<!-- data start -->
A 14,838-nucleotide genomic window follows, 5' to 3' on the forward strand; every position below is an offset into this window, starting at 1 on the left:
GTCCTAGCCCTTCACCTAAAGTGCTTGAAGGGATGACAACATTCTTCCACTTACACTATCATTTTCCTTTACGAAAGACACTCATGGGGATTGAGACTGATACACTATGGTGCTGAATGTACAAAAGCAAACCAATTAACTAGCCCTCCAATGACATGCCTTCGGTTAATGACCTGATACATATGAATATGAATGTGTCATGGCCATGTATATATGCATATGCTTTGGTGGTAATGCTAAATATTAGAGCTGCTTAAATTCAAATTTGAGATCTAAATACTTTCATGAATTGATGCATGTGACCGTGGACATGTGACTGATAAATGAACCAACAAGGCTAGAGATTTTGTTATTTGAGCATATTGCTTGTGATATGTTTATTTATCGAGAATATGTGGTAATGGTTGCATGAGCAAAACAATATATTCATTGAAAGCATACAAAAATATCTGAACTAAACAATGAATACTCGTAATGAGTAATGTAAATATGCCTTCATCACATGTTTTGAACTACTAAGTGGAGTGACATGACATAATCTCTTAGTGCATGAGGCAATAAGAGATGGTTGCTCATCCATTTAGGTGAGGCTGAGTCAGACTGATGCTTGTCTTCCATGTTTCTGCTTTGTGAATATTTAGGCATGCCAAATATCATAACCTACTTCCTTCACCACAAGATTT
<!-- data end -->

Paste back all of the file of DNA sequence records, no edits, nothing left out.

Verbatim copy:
A 14,838-nucleotide genomic window follows, 5' to 3' on the forward strand; every position below is an offset into this window, starting at 1 on the left:
GTCCTAGCCCTTCACCTAAAGTGCTTGAAGGGATGACAACATTCTTCCACTTACACTATCATTTTCCTTTACGAAAGACACTCATGGGGATTGAGACTGATACACTATGGTGCTGAATGTACAAAAGCAAACCAATTAACTAGCCCTCCAATGACATGCCTTCGGTTAATGACCTGATACATATGAATATGAATGTGTCATGGCCATGTATATATGCATATGCTTTGGTGGTAATGCTAAATATTAGAGCTGCTTAAATTCAAATTTGAGATCTAAATACTTTCATGAATTGATGCATGTGACCGTGGACATGTGACTGATAAATGAACCAACAAGGCTAGAGATTTTGTTATTTGAGCATATTGCTTGTGATATGTTTATTTATCGAGAATATGTGGTAATGGTTGCATGAGCAAAACAATATATTCATTGAAAGCATACAAAAATATCTGAACTAAACAATGAATACTCGTAATGAGTAATGTAAATATGCCTTCATCACATGTTTTGAACTACTAAGTGGAGTGACATGACATAATCTCTTAGTGCATGAGGCAATAAGAGATGGTTGCTCATCCATTTAGGTGAGGCTGAGTCAGACTGATGCTTGTCTTCCATGTTTCTGCTTTGTGAATATTTAGGCATGCCAAATATCATAACCTACTTCCTTCACCACAAGATTT